“Char, girl, do you ever sleep?” Imka, one of the librarians—a tall, slender woman, with rich, dark skin, and long, micro-twisted hair—asked as she walked past with her cart.

Imka was born and spent a large chunk of her childhood in Ghana before her parents moved to the States for work. Under her subdued blue blazer, she had on a bright yellow, burnt orange, and royal blue blouse in a traditional African print.

She’d given me a scarf with an almost identical print for Christmas my first year in college, a few months after first finding me cuddled in a corner of the library, crying my eyes out with a small stack of books cradled to my chest.

In my defense, I’d been only fifteen when I’d started college, and so wholly unprepared for being out on my own, surrounded by everyone much older and more experienced than I was.

“Oh, come on, girl, you have to stop that,” she’d said, clicking her tongue. “If for no other reason than you’re going to give those books water damage.”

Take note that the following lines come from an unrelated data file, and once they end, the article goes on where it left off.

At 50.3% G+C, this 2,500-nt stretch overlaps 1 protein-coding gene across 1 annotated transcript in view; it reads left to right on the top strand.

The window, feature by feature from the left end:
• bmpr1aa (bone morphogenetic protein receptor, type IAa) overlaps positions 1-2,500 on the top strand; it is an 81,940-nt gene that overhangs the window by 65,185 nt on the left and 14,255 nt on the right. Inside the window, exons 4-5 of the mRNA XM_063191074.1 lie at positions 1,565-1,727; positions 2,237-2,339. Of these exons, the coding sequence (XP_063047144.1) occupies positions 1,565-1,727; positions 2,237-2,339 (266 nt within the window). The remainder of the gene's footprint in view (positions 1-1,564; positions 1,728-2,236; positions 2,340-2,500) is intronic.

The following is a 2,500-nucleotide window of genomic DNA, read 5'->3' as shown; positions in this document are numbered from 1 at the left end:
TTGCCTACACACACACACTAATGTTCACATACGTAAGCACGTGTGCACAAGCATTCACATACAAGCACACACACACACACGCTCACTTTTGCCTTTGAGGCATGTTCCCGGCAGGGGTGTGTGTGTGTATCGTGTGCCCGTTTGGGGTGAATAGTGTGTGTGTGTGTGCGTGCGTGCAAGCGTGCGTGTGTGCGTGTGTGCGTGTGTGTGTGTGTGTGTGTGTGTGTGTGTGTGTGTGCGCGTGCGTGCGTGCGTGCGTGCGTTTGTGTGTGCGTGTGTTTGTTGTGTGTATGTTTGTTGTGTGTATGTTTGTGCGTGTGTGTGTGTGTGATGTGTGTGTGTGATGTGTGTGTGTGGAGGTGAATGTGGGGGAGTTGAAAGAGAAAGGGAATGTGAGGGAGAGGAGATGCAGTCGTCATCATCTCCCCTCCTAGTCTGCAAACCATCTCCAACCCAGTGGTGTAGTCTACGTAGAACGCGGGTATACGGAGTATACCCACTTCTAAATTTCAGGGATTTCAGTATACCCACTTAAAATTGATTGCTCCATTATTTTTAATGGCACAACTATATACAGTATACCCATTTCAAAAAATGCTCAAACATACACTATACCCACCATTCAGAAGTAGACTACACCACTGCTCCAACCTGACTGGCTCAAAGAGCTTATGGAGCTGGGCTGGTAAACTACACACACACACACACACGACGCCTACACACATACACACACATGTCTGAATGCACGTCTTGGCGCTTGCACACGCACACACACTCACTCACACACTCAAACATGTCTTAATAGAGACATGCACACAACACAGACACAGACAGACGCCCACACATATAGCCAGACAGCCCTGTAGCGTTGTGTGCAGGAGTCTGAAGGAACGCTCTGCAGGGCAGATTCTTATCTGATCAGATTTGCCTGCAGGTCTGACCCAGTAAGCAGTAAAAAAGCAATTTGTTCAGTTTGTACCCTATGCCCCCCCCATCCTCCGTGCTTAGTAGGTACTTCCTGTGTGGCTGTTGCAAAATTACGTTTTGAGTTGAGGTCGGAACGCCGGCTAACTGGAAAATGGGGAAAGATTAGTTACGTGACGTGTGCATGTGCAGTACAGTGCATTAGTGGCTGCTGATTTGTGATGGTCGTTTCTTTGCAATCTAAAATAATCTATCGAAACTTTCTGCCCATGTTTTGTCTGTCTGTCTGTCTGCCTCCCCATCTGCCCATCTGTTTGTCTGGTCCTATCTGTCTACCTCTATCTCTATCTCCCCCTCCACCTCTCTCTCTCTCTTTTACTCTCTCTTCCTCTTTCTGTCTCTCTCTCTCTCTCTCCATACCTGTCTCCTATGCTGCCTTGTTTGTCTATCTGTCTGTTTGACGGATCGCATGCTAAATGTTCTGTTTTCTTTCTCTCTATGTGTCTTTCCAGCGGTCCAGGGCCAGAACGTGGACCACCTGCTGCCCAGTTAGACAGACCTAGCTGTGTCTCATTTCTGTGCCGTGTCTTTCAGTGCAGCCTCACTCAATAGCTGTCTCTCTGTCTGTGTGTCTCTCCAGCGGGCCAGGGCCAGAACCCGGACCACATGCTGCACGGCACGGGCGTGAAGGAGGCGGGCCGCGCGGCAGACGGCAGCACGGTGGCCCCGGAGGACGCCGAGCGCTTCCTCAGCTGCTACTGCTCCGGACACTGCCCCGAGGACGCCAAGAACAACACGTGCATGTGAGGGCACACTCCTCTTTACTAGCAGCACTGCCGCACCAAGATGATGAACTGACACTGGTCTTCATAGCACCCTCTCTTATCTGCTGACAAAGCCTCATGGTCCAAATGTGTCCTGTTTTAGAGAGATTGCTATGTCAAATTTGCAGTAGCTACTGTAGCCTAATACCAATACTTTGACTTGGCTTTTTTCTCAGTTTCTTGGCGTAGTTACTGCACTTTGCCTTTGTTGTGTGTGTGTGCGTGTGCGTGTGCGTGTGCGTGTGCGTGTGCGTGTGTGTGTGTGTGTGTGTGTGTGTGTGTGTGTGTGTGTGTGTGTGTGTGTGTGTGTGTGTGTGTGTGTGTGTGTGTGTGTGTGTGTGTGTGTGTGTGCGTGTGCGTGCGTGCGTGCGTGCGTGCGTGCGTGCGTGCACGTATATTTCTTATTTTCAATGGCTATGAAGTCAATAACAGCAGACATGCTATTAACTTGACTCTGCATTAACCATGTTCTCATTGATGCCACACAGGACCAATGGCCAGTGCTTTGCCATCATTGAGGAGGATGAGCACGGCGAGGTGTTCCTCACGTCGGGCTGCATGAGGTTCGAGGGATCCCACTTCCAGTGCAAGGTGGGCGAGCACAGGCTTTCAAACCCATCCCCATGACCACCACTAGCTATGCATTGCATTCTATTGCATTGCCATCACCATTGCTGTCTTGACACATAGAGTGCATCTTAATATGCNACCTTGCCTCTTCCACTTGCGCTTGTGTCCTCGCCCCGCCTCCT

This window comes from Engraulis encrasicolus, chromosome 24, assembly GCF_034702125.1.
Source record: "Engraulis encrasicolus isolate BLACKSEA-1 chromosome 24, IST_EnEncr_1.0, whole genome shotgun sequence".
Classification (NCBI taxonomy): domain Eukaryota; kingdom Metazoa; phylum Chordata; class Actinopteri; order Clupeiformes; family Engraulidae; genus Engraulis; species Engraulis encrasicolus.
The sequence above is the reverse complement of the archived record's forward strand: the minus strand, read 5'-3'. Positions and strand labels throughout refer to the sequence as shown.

That had done it.

Gotten a seemingly impossible laugh out of me.

And ever since that day, Imka had been a sort of big sister figure in my life. All through the years that I’d studied, and then when I’d started working at the university as well.

“I am having trouble… relating my love of the myths to the kids,” I admitted, sighing hard.

“Perhaps because you never got to be a kid yourself,” Imka suggested, shrugging her shoulders.

Imka had told me countless stories of her own childhood that was filled with running around outside and playing games with other kids her own age.

I, well, I’d never really had that for myself.

I couldn’t tell you if that was because I’d just been born a sort of older soul, or if I’d been raised to be more mature than others. Either way, the result was the same. I had never been able to relate to other children.